Go figure, one MIT prof thinks he can game one engine and the New York Times and NPR do stories on his anecdotal claims and miss the evidence of many large scientific studies including the study released this month.
Students coming up the writing learning curve don’t know how to put together the right words in good coherent essays. Automated scoring systems help them do that. Highly educated people can take a good essay and make it worse by changing a few words. However, it doesn’t hide the fact that the person still knows the material. It is much harder for a student to take their poor essay and make it look good. The best way to do that is to learn the material. The best way to learn to write is to practice and automated essay scoring helps teachers demand more writing.
Automated scoring engines are widely deployed in professional certification, SAT testing, state testing programs, and used in thousands of classrooms. The NYTimes article glosses over the facts that these systems are operational and there are plenty of mechanisms for human oversight including having second graders, backreads and teachers reading the essays. The concerns raised may be the same concerns with students writing essays for humans.
This year I’ve had the chance to speak with executives at nine assessment organizations on a weekly basis. Peter Foltz, Pearson Knowledge Technologies, noted this week that, “There are also ways to have the computer detect a number of problem of people trying to game the system. We have mechanisms that detect plagiarism, unusually creative, off-topic, larding large words, unusual wording. So many of these issues are already addressed in existing systems.”
Pearson will score about 10 million constructed responses this year and currently have about 24,000 teachers using our software in classrooms. Foltz said, “We don’t have teachers complaining about students gaming the system. The teachers are still reading the student essays, but they don’t have to monitor every draft. Instead, we hear about students learning to write and think.” Here are a few examples uses of automated essay scoring:
- Starting in 2010, South Dakota replaced their 45 minute paper and pencil summative writing assessment with WriteToLearn used as a formative assessment. All students in 5th, 7th and 10th grade are required to do writing using the software at least three times during the school year. Teachers have the ability to decide what prompts will be assigned to the students and how the writing is incorporated into their lesson plans. In a study conducted last year and presented at the National Council for Measurement in Education conference in 2011 the data from 255,000 student submissions was presented. Students wrote an average 3.5 drafts on each prompt. With five revisions, student scores increased by almost one point (on a six point scale). Teachers receive immediate reports on the individual students as well as the class and can use the results to work with students on areas needing improvement. With the old paper summative test, it took 3-6 weeks for teachers to receive any feedback. (Foltz, P. W., Lochbaum, K. E., & Rosenstein, M. B. (2011). Analysis of student writing for a large scale implementation of formative assessment.)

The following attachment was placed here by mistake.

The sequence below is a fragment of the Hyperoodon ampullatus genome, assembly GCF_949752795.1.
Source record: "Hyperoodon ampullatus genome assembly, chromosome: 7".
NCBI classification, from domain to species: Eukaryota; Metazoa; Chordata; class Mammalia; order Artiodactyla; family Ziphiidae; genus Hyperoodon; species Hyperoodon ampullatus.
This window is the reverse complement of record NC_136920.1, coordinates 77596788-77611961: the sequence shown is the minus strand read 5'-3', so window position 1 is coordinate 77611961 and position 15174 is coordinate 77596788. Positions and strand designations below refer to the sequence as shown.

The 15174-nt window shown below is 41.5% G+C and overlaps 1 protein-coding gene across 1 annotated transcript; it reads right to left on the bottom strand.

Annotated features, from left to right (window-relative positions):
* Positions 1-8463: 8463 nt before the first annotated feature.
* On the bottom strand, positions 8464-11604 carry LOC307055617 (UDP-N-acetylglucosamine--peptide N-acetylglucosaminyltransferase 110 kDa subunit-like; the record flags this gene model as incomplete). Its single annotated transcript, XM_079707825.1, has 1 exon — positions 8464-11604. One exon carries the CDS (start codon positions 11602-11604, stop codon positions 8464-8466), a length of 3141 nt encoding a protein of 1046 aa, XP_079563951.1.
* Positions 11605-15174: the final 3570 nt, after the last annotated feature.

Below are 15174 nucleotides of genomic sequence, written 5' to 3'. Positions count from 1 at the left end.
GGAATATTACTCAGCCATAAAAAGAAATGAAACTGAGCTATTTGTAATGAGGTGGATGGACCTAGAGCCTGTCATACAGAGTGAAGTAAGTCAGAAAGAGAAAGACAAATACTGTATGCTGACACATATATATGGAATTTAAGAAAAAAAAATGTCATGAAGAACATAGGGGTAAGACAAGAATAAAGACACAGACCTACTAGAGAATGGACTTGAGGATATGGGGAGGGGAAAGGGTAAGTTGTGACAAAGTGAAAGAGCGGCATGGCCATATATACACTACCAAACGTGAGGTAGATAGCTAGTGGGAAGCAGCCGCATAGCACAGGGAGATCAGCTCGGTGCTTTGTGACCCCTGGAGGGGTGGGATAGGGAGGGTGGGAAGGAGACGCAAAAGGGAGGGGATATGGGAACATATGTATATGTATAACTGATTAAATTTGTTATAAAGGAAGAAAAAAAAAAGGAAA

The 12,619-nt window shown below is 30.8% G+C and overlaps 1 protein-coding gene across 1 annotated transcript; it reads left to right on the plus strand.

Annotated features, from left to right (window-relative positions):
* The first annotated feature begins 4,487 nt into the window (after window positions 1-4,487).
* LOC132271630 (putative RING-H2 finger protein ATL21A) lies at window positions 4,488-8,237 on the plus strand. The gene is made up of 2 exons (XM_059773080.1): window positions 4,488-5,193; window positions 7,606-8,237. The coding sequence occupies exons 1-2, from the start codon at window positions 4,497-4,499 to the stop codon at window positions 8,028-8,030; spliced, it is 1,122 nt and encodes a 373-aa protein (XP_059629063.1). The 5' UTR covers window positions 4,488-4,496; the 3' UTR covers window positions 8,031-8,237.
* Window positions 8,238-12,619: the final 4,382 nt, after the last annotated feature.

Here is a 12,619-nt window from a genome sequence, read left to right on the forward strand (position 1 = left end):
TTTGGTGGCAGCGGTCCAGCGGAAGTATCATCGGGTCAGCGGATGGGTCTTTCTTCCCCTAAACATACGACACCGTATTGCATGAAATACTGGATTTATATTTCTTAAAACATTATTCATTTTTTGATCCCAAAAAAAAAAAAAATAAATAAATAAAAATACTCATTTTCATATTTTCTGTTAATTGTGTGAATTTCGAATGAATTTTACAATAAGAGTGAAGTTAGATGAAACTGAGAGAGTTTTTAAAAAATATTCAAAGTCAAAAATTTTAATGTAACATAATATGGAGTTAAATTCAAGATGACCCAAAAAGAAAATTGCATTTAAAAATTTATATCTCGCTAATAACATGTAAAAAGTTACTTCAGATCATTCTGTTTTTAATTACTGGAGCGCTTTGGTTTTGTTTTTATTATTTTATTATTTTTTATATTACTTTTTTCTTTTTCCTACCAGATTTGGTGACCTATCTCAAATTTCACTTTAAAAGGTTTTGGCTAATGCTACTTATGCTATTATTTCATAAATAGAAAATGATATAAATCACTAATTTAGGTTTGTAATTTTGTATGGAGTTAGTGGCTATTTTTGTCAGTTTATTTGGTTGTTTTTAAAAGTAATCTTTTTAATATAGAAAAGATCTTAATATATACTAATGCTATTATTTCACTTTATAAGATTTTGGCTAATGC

- The East Palo Alto Tennis and Tutoring used WriteToLearn for an afterschoool tutoring program for struggling students. One focus was teaching summarization skills where students read a text and then had to write a summary that was automatically scored for the quality of the content. Kesha Weekes, EPATT academic director, said that previously students would focus on the mechanics of writing – looking for mistakes in spelling, punctuation and subject-verb agreement- but they didn’t know how to focus on writing for show they comprehend the content. “WriteToLearn shows them where they’ve omitted an area of content, so they’re taking a more critical look at their writing”. “They would never have done that before”. (Case study at: http://www.writetolearn.net/CaseStudies/EPATT-WriteToLearn-082007.pdf)
- WriteToLearn is being used at Cedar Shoals High School in Athens, Georgia as a way of helping ELL student master the English language. Students get feedback in six writing traits, ideas, organization, conventions, sentence fluency, word choice and voice, and can focus on several writing concepts at one time, as opposed to learning one concept now and then another later. For ELL writers who to come to writing in English with highly varied skills, it provides a more personalized way of learning where their strengths lie and how to improve in the other areas. (Case study at: http://www.writetolearn.net/CaseStudies/WTL-CedarShoalsCaseStudy-061209.pdf)
The Hewlett Foundation funded Automated Student Assessment Prize (ASAP) was designed to create evidence that supports the use of automated essay scoring to affordably incorporate more writing on their annual tests and avoid tests limited to multiple choice items. There will be additional field trials, but ASAP has provided sufficient evidence to support widespread use of automated scoring. States will be encouraged to be thoughtful about ways the combine expert grading and automated scoring in to support high stakes decision making.
A foundational benefit of the shift to personal digital learning that will occur in this decade worldwide is formative assessment that runs in the background all day long providing periodic structured feedback to every student. It will enable customized learning pathways. It will empower better teaching. It will boost motivation, persistence, and the quality of student work products. It will extend achievement and degree completion. That’s the real story.
Disclosures: ASAP is a project of Open Education Solutions where Tom is CEO. Pearson is a limited partner in Learn Capital where Tom is a partner